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Almost every company is terrible at firing ineffective engineers. Even some of the companies that are famous for doing so ("'meets expectations' earns a generous severance package!") don't necessarily manage to accomplish that in less than a year. This stuff sounds very simple on message boards, but is much harder to do in real life.

The first N months of a developer's tenure at a job is difficult to measure because of ramp-up and calibration (even good developers might hop to different teams after getting hired based on work style fit issues). Whole projects can flounder and need rescuing so that attention to ineffectiveness gets deflected to group leads. Most good development shops will try to make things work for a new hire that isn't performing at the 6 month mark, and that process takes a few months.

Once the decision is made to fire, most big companies will PIP rather than fire. Sure, once you've hit the 7-8 month mark of poor performance, your severance from the firm may be a fait accompli. But the ultimate process to make that happen can easily be made to take more than 12 months.

Once you have a year-long stint at a company on your resume, you can bank that "experience" on your resume.

And that assumes a relatively well-run companies. Most companies aren't well run in this regard, and you can be a terrible developer but last 2+ years in most jobs. If you can reliably put more 2+ year jobs on your resume than 1-year jobs, you will end up with what will appear to most companies to be an extremely attractive resume.

Remember, many management-track developers only write code for ~8-10 years. Once you fail up to Dir/Eng, you're basically tenured.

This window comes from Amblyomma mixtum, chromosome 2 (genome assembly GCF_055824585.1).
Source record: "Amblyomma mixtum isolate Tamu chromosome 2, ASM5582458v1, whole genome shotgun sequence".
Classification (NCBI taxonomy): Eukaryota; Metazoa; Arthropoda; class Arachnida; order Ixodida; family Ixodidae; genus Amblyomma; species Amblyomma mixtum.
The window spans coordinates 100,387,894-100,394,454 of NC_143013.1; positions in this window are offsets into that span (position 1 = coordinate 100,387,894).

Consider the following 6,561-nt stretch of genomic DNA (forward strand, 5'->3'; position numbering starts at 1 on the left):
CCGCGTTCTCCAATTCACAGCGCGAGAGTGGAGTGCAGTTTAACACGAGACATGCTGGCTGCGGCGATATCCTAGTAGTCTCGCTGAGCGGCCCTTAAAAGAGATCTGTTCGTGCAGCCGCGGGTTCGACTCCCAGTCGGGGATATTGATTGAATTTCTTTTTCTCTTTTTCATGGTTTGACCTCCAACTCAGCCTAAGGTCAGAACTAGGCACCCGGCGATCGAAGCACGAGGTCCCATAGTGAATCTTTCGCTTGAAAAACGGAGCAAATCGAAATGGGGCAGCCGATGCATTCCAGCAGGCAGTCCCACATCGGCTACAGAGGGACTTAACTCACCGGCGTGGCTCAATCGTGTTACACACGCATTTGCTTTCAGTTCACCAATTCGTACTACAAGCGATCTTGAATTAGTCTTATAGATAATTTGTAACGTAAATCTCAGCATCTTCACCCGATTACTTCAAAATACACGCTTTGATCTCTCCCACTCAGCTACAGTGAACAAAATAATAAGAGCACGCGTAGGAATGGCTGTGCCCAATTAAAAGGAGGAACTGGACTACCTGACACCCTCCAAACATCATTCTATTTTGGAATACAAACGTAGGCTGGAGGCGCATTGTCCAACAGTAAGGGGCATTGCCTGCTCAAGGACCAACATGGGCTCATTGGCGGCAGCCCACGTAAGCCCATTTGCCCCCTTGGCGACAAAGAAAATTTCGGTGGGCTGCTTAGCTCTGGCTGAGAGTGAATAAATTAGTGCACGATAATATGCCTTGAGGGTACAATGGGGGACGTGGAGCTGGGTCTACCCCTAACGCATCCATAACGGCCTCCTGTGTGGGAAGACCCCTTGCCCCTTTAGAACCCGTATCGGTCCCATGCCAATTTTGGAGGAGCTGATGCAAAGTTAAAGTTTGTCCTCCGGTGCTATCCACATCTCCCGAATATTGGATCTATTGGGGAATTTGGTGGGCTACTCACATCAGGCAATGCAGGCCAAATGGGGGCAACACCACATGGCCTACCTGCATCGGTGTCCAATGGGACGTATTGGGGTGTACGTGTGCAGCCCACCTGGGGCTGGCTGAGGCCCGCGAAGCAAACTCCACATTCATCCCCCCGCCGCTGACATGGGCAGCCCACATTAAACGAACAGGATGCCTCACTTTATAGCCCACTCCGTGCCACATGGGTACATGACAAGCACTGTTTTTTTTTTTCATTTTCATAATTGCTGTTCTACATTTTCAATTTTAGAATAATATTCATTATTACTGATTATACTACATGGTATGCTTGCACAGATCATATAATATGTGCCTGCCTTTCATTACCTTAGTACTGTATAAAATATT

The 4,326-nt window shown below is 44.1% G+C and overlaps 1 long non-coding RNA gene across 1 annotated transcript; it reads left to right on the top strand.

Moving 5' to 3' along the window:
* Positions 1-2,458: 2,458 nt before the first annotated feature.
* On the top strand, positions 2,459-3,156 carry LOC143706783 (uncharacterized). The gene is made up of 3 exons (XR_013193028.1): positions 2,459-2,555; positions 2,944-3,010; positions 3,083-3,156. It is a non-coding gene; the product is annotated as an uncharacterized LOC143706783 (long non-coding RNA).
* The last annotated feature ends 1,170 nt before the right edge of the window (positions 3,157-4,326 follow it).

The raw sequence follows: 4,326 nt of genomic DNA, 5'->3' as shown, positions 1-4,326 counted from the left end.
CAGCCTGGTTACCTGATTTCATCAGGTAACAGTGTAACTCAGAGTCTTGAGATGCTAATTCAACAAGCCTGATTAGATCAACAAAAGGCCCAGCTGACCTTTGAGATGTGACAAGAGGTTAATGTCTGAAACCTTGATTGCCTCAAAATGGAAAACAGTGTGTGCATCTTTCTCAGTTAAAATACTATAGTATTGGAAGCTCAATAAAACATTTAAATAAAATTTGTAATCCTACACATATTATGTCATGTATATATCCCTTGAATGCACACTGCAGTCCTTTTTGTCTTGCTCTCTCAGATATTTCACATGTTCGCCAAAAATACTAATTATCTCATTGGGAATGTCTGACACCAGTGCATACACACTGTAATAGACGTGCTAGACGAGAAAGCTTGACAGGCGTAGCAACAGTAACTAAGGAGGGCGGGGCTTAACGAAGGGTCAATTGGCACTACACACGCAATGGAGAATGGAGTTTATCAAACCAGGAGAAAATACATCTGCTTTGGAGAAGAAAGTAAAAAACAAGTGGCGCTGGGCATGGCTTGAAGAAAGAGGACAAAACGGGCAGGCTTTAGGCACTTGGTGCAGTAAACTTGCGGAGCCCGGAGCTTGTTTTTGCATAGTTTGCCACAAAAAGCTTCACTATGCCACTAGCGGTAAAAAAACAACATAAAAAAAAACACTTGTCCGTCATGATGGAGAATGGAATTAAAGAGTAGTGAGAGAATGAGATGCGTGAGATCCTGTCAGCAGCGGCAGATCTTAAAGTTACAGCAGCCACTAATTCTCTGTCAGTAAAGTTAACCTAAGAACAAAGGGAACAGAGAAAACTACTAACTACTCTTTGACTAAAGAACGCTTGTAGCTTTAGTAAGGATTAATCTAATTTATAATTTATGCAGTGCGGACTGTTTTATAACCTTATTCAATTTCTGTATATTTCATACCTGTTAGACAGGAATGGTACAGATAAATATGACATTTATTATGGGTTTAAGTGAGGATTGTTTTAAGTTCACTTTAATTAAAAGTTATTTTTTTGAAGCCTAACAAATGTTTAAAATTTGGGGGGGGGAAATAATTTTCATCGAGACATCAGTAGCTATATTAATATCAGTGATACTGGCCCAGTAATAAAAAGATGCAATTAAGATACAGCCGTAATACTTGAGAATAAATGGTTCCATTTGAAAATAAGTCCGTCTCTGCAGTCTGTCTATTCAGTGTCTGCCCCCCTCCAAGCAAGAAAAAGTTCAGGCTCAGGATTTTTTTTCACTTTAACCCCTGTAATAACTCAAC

Since almost nobody qualifies candidates effectively, failing up is a super powerful strategy for this field.




Why are the terrible engineers terrible, leading to them being fired (after 1-2 years?)

I've not hired anyone who turned out to be bad at coding, but I have hired people who had other performance related issues, which were difficult to suss out during an interview.

From my own personal performance, my approach to interviewing has led to far more true positives, than false positives, so I am biased towards continuing.


> other performance related issues

What are some examples of these?


Typically it's patterns of repeated performance issues, such as providing estimates then routinely not completing work on time.

Or, failing to complete tasks they've taken on, requiring other teammembers to step up in order to meet deadlines.

There are more extreme cases, like insubordination, theft etc, but they are pretty rare.




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